Hypothetical vs. rhetorical

I heard part of the interview with Jay Heinrichs about his new book, Thank you for Arguing: What Aristotle, Lincoln, and Homer Simpson Can Teach us About the Art of Persuasion. I listened to him talk about how the meaning of words change; about rhetorical and hypothetical questions. A rhetorical question used to mean a question that was so obvious everyone knew the answer. Now it’s “A question used for emphasis” according to Dictionary.com. I didn’t hear his definition of a hypothetical question but to me it’s always been a question used to lead a person to the point on which you want them to agree with you. Apparently the definition that I use for a hypothetical question used to be the point of using a rhetorical question. Heinrichs credits the doublespeak and changed meaning in our language to the curriculum changes during the last century when grammar, rhetoric, logic, public speaking, and debate were eliminated from the public schools.
Personally, I would add the change from considering music a science to considering it an art. It all comes down to we no longer teach our children the importance of words. We don’t teach them that “how” you say it is as important as “what” you mean to the expression of your message. We barely teach them to write and then we have teachers who are starting to accept the text mail shortcuts as appropriate classroom communication since it is symbols on paper that are intelligible. I remember about 10 years ago the fuss about allowing junior high students to write in gang script or graffiti alphabet. Today even that would be preferable since uniform spelling was still enforced.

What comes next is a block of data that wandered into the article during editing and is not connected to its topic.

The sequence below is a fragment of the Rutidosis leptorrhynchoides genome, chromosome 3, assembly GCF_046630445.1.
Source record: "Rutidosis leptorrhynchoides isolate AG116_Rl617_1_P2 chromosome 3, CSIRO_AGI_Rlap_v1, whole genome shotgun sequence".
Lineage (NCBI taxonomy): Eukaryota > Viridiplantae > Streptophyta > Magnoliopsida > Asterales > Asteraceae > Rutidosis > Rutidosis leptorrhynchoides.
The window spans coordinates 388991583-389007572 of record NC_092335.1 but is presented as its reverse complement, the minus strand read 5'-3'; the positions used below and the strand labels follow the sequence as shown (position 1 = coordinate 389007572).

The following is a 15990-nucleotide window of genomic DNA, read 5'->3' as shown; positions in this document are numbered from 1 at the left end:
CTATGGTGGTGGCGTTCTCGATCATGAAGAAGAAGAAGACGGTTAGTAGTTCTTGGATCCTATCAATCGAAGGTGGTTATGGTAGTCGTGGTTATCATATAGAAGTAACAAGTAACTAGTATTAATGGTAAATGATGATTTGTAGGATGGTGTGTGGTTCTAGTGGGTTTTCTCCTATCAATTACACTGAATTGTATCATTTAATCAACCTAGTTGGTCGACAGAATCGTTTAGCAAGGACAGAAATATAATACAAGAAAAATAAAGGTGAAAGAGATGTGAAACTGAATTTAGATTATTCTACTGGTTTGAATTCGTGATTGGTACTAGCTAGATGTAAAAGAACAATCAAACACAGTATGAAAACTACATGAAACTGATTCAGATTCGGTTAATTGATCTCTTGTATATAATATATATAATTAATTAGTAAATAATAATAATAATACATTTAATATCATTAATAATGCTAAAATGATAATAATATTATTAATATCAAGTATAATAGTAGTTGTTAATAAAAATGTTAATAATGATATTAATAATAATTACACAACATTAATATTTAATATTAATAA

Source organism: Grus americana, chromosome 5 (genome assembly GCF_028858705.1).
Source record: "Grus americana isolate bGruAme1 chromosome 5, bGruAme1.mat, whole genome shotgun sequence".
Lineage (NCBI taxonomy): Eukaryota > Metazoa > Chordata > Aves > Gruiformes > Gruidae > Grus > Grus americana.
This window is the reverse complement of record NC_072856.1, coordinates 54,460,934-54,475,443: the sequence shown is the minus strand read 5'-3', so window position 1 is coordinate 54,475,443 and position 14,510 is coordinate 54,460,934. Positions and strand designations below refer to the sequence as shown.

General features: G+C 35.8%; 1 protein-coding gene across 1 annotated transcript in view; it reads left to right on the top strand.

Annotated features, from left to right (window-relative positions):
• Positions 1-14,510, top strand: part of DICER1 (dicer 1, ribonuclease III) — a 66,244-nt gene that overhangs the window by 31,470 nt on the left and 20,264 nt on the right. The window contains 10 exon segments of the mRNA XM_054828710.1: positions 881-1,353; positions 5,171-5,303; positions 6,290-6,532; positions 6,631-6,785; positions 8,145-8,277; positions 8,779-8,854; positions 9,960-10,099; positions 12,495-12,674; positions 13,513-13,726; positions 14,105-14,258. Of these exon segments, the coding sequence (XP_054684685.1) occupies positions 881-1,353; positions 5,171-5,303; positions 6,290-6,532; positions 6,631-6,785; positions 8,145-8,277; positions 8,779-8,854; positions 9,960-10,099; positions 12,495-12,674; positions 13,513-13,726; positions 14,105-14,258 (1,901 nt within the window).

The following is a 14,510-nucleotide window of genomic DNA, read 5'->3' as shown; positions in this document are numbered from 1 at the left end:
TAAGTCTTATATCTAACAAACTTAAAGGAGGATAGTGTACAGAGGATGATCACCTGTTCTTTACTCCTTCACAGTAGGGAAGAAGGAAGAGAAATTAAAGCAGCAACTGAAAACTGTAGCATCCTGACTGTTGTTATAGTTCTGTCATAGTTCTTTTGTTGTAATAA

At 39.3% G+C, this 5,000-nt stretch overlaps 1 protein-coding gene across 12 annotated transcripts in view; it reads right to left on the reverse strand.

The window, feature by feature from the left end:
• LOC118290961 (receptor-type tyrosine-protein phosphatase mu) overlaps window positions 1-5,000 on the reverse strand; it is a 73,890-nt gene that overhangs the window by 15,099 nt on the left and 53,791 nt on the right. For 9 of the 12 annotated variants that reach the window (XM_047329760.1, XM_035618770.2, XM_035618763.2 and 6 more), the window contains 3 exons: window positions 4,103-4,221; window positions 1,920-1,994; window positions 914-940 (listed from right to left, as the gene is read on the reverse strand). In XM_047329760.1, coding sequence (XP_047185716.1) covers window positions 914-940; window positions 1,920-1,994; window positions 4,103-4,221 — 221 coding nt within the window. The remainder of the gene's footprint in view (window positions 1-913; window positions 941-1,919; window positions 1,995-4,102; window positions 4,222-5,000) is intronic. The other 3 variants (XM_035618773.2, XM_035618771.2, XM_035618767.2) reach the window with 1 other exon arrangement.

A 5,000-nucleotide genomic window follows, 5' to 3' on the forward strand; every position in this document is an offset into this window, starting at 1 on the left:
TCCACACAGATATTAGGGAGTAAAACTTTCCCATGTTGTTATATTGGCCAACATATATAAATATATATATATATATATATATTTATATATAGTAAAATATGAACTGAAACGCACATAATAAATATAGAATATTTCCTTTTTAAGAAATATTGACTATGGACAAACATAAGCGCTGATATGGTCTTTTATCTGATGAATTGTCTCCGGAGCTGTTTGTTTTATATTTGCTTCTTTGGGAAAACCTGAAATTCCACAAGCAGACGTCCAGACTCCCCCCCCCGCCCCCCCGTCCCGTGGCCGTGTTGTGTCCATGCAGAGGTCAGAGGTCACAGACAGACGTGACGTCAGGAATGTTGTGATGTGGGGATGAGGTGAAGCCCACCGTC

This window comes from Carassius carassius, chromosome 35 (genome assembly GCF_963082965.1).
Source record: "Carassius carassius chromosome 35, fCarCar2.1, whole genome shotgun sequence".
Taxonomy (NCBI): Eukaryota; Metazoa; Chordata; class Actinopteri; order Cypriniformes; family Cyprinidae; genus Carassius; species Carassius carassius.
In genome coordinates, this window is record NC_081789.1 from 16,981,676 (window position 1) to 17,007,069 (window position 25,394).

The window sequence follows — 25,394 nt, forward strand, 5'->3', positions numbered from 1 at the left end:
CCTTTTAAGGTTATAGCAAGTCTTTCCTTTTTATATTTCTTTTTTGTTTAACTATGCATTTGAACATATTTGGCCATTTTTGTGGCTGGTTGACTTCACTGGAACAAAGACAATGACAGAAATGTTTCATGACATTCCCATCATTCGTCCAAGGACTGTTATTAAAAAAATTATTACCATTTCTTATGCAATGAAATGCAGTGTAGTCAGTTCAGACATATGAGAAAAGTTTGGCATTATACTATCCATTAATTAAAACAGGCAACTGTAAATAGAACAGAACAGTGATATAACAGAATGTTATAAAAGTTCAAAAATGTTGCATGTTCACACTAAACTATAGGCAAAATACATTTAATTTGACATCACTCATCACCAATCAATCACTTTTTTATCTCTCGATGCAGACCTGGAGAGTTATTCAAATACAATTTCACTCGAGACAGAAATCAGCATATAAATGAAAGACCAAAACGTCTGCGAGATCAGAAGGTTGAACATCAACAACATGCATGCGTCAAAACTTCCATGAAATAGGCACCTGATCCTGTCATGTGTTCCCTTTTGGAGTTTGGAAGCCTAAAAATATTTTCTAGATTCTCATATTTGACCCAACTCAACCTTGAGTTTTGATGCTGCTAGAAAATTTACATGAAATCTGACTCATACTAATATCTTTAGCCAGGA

“R U Hear?” Does not mean “Are you here?” in the classroom and should not be accepted as correct. If the teacher were accepting the assignments by text message that would be a different story. But around here at least, cell phones are banned in class and the shortened text script should be banned as well.
I hear parents complain that school doesn’t teach children to think, yet they complain about teaching the tools that would give the children a foundation on which to build the arguments and theses for logical thinking. But then what do I know, after all, I’m more concerned with the logic of the education rather than how the kids feel about themselves.

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1 Comment

  1. >Ironically, your entire sentiment can be considered as an aporetic question.

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